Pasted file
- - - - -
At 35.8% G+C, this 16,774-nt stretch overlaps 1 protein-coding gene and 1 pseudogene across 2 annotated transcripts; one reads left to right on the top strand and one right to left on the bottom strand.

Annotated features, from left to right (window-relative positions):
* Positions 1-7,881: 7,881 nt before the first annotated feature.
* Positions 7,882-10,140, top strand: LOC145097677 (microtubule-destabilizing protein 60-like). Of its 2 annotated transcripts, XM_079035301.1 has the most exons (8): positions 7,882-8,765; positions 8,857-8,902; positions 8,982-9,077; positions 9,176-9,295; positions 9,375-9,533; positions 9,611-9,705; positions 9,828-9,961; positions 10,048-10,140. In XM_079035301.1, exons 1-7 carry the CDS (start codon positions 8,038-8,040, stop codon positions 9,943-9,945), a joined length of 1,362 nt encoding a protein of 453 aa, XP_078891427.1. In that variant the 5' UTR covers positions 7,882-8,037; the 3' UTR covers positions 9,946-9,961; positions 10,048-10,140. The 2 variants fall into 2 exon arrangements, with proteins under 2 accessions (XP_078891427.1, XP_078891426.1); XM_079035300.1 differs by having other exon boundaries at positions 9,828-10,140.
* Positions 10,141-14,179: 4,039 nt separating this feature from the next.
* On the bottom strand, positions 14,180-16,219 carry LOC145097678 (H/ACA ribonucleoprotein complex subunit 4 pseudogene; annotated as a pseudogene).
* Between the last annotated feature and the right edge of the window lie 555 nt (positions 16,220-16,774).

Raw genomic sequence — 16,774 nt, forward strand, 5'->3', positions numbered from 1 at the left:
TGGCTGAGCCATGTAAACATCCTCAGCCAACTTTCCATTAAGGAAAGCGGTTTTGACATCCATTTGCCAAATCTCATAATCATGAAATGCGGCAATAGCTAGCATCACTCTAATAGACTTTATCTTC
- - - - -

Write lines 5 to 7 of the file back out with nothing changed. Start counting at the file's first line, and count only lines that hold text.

* Positions 10,141-14,179: 4,039 nt separating this feature from the next.
* On the bottom strand, positions 14,180-16,219 carry LOC145097678 (H/ACA ribonucleoprotein complex subunit 4 pseudogene; annotated as a pseudogene).
* Between the last annotated feature and the right edge of the window lie 555 nt (positions 16,220-16,774).